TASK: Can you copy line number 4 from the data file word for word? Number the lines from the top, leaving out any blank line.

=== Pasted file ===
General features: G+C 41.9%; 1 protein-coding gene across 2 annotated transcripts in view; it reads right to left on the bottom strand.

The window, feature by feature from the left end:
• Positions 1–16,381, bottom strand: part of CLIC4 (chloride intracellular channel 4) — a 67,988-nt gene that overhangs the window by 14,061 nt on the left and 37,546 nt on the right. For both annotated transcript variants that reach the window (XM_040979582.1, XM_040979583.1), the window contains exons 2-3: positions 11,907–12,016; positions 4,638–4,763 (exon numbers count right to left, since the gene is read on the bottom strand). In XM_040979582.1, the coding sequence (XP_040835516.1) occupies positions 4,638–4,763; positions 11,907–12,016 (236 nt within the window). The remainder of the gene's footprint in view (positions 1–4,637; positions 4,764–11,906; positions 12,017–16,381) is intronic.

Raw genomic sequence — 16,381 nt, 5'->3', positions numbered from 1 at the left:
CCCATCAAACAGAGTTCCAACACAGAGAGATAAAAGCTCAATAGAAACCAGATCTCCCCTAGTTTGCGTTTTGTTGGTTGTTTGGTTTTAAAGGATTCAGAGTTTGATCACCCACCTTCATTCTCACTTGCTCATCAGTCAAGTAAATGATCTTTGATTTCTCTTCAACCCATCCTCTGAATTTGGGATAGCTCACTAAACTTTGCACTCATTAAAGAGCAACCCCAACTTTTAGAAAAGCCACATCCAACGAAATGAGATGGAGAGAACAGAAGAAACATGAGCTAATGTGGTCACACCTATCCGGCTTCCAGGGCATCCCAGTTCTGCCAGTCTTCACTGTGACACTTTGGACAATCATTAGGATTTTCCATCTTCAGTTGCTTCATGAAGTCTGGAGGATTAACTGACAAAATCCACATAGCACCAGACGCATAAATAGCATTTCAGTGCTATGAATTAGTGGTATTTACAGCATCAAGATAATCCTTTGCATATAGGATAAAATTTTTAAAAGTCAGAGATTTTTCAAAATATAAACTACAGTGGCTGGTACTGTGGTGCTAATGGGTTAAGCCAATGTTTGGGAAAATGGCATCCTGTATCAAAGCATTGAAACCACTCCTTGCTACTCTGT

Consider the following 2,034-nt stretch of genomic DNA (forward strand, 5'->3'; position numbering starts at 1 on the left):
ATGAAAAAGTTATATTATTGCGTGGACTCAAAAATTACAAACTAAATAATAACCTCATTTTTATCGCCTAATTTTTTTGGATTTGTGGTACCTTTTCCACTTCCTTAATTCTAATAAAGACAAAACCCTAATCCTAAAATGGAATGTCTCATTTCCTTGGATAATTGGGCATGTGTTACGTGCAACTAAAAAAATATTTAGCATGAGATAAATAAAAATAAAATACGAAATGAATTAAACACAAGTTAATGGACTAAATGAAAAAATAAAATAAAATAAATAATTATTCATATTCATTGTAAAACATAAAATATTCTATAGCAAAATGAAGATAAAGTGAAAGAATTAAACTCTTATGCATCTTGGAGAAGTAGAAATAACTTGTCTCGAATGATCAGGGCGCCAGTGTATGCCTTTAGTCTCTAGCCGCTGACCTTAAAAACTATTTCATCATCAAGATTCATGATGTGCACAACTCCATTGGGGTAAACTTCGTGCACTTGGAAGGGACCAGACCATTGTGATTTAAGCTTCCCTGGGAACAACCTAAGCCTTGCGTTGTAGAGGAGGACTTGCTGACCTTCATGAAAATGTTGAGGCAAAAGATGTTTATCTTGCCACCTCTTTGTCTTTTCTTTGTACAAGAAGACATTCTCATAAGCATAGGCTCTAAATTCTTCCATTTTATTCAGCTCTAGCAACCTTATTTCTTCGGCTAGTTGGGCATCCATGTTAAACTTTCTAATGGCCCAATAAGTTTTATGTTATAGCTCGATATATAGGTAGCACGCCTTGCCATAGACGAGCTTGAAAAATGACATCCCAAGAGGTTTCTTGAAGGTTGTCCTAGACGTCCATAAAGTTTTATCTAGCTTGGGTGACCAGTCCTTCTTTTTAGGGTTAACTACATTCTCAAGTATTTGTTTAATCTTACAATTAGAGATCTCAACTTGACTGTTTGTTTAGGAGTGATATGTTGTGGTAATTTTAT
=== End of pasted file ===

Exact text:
Raw genomic sequence — 16,381 nt, 5'->3', positions numbered from 1 at the left: